Galway, in contrast, are seen as a Croke Park team, despite the fact that they haven't won any of their last seven games there since beating Meath in the 2001 All-Ireland final. Still, the memories of that victory, plus the 1998 success over Kildare, portray Galway in a positive Croke Park light compared to Mayo.

It shows how perceptions can influence thinking and, while that can be a positive in some circumstances, it's very definitely a negative for Mayo. The opposition are encouraged by Mayo's poor record in national finals whereas however hard they try, it must be very difficult for Mayo to ignore the hand of history tugging at their jerseys once things go against them.

And yet, Mayo have had some outstanding days in Croke Park, including in the last decade when they hauled back a big lead to beat Dublin in the 2006 All-Ireland semi-final, the 2004 All-Ireland quarter-final -- where they beat reigning All-Ireland champions Tyrone -- and the 2001 league final where they out-pointed Galway.

It was easy to locate Mayo sceptics last week with many predicting that they wouldn't even beat Sligo in the first round of the Connacht championship. Sligo's stock rose further with a very enterprising performance in the Division 3 final last Saturday, but there's a vast difference between Cork and Antrim so it's important to keep things in perspective.

The irony for O'Mahony and Mayo is that they would probably be under greater pressure in the championship had they won last Sunday. Suddenly, they would be talked of as potential All-Ireland champions in a season when you get the feeling that something strange is about to unfold. Now, they are regarded as vulnerable against Sligo, a rating that should make life fairly easy for the management team to generate a siege mentality over the coming weeks.

Mayo can't be back in Croke Park for well over three months, so one suspects that O'Mahony will succeed in getting them back to basics very quickly as they zero in on the Connacht championship. Galway remain bookies favourites, but only because they have a far easier first-round tie against New York.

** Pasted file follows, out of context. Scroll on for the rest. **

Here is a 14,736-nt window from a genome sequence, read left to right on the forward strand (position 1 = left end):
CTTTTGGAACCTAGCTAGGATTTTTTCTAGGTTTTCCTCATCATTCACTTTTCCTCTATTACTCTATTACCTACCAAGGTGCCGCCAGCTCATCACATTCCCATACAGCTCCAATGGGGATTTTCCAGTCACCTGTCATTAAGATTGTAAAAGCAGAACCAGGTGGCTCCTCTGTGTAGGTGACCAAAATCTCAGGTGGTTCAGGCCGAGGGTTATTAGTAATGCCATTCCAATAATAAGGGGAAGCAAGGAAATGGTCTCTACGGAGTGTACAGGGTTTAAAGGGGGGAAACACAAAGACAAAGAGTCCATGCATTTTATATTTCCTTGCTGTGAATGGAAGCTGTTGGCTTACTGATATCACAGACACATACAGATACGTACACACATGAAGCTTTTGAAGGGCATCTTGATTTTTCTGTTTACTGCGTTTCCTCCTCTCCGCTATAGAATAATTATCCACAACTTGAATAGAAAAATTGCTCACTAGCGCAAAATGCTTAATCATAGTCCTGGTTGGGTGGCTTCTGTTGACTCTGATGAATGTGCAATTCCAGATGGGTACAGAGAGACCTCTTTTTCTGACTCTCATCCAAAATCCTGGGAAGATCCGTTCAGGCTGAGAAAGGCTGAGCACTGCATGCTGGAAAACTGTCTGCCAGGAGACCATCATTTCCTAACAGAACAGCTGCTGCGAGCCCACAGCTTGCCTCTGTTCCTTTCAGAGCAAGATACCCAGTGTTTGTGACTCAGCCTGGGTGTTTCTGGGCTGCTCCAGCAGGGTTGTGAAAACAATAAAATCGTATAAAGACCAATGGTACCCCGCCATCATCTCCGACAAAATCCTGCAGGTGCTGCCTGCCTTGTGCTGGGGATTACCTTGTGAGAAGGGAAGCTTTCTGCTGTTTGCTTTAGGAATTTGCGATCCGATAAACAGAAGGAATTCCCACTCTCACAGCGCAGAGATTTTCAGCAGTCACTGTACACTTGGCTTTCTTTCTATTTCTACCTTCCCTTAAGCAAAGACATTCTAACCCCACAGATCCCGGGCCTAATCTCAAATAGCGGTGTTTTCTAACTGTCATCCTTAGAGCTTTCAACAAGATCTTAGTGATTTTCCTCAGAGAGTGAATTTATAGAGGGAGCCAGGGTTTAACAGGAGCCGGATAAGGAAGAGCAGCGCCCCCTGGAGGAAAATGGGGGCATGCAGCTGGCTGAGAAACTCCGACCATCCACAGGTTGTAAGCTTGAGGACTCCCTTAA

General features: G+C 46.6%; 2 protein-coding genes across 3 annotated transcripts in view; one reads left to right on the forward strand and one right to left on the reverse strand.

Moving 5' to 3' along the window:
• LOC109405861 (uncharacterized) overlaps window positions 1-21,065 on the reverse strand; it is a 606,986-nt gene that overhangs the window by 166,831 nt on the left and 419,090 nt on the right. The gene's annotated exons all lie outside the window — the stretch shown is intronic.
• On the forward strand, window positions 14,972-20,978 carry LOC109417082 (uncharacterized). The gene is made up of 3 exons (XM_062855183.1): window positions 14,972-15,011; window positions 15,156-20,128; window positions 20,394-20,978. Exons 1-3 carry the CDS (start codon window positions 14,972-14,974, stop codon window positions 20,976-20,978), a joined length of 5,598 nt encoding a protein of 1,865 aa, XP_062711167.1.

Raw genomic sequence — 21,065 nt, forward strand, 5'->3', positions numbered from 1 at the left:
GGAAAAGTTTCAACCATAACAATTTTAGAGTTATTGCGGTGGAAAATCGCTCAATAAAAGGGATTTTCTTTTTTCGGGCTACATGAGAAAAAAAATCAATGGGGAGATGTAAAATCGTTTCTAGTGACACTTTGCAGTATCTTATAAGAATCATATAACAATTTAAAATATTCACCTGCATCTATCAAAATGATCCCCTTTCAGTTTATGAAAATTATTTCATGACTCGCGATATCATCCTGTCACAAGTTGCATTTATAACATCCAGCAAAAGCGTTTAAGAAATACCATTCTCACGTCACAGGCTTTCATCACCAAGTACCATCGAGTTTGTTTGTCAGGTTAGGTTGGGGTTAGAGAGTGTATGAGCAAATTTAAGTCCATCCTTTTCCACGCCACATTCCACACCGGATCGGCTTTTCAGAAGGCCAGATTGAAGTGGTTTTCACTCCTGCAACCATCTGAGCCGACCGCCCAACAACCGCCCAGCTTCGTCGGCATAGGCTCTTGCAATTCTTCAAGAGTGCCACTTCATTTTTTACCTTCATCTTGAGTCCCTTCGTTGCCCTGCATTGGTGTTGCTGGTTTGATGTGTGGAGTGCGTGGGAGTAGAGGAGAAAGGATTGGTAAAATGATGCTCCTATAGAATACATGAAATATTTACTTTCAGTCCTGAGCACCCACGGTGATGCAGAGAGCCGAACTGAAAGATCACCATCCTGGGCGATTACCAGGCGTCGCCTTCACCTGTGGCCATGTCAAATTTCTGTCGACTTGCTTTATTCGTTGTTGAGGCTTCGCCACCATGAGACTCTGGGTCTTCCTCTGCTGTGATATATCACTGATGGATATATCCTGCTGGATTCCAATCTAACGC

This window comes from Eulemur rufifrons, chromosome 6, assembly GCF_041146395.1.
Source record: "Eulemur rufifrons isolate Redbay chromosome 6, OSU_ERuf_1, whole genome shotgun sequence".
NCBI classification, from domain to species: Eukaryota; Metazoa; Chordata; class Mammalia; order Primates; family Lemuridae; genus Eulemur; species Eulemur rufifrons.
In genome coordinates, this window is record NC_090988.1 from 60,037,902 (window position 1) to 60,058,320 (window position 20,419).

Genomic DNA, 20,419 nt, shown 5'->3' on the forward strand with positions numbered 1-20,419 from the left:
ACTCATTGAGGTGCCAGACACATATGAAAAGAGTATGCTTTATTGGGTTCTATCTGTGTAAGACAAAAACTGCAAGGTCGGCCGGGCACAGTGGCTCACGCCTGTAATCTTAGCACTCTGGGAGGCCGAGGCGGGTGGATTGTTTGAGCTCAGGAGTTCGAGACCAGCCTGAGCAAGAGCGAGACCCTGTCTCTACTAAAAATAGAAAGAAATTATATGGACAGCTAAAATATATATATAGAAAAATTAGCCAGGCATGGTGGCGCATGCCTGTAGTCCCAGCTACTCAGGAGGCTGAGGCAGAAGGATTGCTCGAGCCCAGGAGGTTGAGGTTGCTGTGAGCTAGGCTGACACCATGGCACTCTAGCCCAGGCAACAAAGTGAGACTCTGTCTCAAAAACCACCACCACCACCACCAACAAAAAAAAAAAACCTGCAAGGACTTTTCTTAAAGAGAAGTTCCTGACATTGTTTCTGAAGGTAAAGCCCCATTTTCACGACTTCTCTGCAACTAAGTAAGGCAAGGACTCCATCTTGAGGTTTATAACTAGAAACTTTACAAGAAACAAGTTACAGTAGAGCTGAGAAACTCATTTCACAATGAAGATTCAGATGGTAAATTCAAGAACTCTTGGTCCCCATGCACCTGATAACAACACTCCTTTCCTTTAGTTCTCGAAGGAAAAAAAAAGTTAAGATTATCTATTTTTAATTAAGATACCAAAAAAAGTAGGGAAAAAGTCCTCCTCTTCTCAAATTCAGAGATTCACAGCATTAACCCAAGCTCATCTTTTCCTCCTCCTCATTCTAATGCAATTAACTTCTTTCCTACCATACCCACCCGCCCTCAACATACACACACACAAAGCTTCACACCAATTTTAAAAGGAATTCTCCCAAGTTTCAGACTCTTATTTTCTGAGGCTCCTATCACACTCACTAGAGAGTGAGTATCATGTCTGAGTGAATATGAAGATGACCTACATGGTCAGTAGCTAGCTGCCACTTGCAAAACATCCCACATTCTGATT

There's every chance that Mayo will be back in Croke Park in August where, once again, the test will be to operate somewhere near full power as opposed to low-watt performance last Sunday.

It's fashionable to ascribe some sort of psychological hang-up to Mayo's Croke Park failures and, while there certainly have been days when it looked as if some crazy gremlins were operating their boots, a colder analysis suggests that they lost games because they weren't good enough to win.

That's the first challenge facing them if they are to solve the Croke Park problem. Others can remind them of the grim past, but that can't be changed.

O'Mahony conceded last Sunday evening that Mayo's mental strength, once they arrive in Croke Park, would be raised repeatedly in the post-match analysis and acknowledged there was nothing they could do about how others saw them.

Instead it was time "to head back under cover and go again" because there was no other option.

"That's what keeps the GAA going, week on week," he said.

Mayo's championship rivals may regard last Sunday's crash as a season-defining game for O'Mahony and Co but, in reality, it's not.

Mayo started the league final as fifth favourites for the All-Ireland behind Cork, Kerry, Tyrone and Dublin and ahead of Galway, Derry, Armagh, Monaghan, Down, Meath, Kildare and Donegal.

They still occupy the same position because, while they may have flopped in Croke Park last Sunday, they at least got there. What was everybody else's excuse?

Irish Independent